Thousands of developmentally disabled underserved, study says; alcohol tax will only help 1 in 10

By Megan Poinski

Many people with intellectual and developmental disabilities are being left behind or underserved by state and national governments – including thousands in Maryland, according to a new study released on Tuesday.

The study, released by The Arc, a national advocacy group for people with intellectual and developmental disabilities, surveyed thousands of people with disabilities and their families about care, employment and assistance options. The results painted a bleak picture.

·      About a third are on waiting lists to receive government assistance. The average time on a waiting list is five years.

·      Three-quarters of caregivers cannot find adequate facilities for assistance.

·      More than half of caregivers spend more than 40 hours each week providing assistance to disabled people.

·      Nearly half say that they have more caregiving responsibilities than they can handle.

·      Four out of five caregivers are tired, stressed out, and suffer from guilt or emotional upset.

·      One in five families had to have someone stop working to be a full-time caregiver.

·      85% of families reported that their adult disabled relative was unemployed.

While the survey results released on Tuesday look at the nationwide state of care, Arc Maryland Acting Director Stephen Morgan said that he felt statistics in Maryland are very similar to the country as a whole. Hundreds of Marylanders contributed to the study, and he said Maryland specific figures will be released soon.

“I am surprised at the magnitude,” Morgan said. “Every finding in this report, you can anecdotally see. To see it expressed as numbers and percentages shows the stark reality.”

Maryland currently has a waiting list for assistance of about 5,000 people, Morgan said. The actual number of people who will need help is higher; there are thousands more who will be seeking assistance in the next three years.

Morgan said that the state has many of the programs that would provide the help that the developmentally disabled needs. What is needed is money to ensure that those programs reach more people.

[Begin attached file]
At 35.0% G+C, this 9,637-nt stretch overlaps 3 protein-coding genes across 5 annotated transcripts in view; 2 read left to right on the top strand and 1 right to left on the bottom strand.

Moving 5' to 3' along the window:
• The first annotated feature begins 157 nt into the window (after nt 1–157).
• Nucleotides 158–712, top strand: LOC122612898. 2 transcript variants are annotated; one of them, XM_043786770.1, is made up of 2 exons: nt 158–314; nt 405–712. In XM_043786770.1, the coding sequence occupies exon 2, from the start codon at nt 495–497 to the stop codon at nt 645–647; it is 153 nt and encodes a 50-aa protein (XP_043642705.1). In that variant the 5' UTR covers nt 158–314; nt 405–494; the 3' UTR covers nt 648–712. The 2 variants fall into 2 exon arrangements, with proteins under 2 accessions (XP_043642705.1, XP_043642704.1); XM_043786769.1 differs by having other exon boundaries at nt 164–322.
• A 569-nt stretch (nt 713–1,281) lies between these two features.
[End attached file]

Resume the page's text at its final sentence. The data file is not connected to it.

A new 3% alcohol tax, set to take effect July 1, will provide $15 million more annually for the Developmental Disabilities Administration. While Morgan said that it is good to be getting more money – especially since Medicaid matching funds would therefore also increase by about $13 million a year – the money will not meet the state’s needs. Morgan estimated only about 500 more people will move off of the waiting lists each year.

The original proposal for an alcohol tax hike allocated more money for the developmentally disabled, but some of the new revenues are being spent on school funding.

Morgan said that he feels that services to the disabled community in Maryland have not suffered as much as elsewhere, largely because Maryland has not suffered as much as other states. He also feels that the state’s policymakers understand the importance of helping the developmentally disabled community, but need to identify a consistent source of funds to keep programs running.

“If we had our druthers, we’d like to see a commitment to community-based services that mirrors the kind of commitment the state has to funding K-12 education,” Morgan said.

With Maryland’s consistent economic success and rankings as one of the nation’s wealthiest states, Morgan said he feels that more can be done financially to help the developmentally disabled. However, there are no specific proposals that advocates will be lobbying for in the next General Assembly session.

According to state-by-state calculations, Morgan said, the money provided to the developmentally disabled “compared to the wealth of the state is not great. Maryland is in the bottom half. Maryland prides itself on trying to be #1 at everything. I’d like to see them do that here. We should at least be in the top 10.”

About The Author

Len Lazarick

Len Lazarick was the founding editor and publisher of and is currently the president of its nonprofit corporation and chairman of its board He was formerly the State House bureau chief of the daily Baltimore Examiner from its start in April 2006 to its demise in February 2009. He was a copy editor on the national desk of the Washington Post for eight years before that, and has spent decades covering Maryland politics and government.